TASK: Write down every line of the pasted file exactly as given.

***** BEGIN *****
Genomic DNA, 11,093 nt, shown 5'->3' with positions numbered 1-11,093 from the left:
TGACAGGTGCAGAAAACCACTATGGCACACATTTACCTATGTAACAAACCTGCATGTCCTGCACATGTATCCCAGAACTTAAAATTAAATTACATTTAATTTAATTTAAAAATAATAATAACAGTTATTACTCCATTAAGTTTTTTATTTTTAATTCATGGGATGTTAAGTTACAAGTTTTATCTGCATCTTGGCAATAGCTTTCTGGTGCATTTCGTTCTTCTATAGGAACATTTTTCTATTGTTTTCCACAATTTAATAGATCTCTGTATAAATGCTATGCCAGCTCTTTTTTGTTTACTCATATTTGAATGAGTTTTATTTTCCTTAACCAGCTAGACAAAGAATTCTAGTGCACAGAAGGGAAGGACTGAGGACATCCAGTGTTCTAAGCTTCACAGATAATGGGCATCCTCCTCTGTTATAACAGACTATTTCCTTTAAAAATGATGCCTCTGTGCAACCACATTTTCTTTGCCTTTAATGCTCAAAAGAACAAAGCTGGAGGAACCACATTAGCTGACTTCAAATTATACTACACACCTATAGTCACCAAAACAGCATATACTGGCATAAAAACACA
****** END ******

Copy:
Genomic DNA, 11,093 nt, shown 5'->3' with positions numbered 1-11,093 from the left:
TGACAGGTGCAGAAAACCACTATGGCACACATTTACCTATGTAACAAACCTGCATGTCCTGCACATGTATCCCAGAACTTAAAATTAAATTACATTTAATTTAATTTAAAAATAATAATAACAGTTATTACTCCATTAAGTTTTTTATTTTTAATTCATGGGATGTTAAGTTACAAGTTTTATCTGCATCTTGGCAATAGCTTTCTGGTGCATTTCGTTCTTCTATAGGAACATTTTTCTATTGTTTTCCACAATTTAATAGATCTCTGTATAAATGCTATGCCAGCTCTTTTTTGTTTACTCATATTTGAATGAGTTTTATTTTCCTTAACCAGCTAGACAAAGAATTCTAGTGCACAGAAGGGAAGGACTGAGGACATCCAGTGTTCTAAGCTTCACAGATAATGGGCATCCTCCTCTGTTATAACAGACTATTTCCTTTAAAAATGATGCCTCTGTGCAACCACATTTTCTTTGCCTTTAATGCTCAAAAGAACAAAGCTGGAGGAACCACATTAGCTGACTTCAAATTATACTACACACCTATAGTCACCAAAACAGCATATACTGGCATAAAAACACA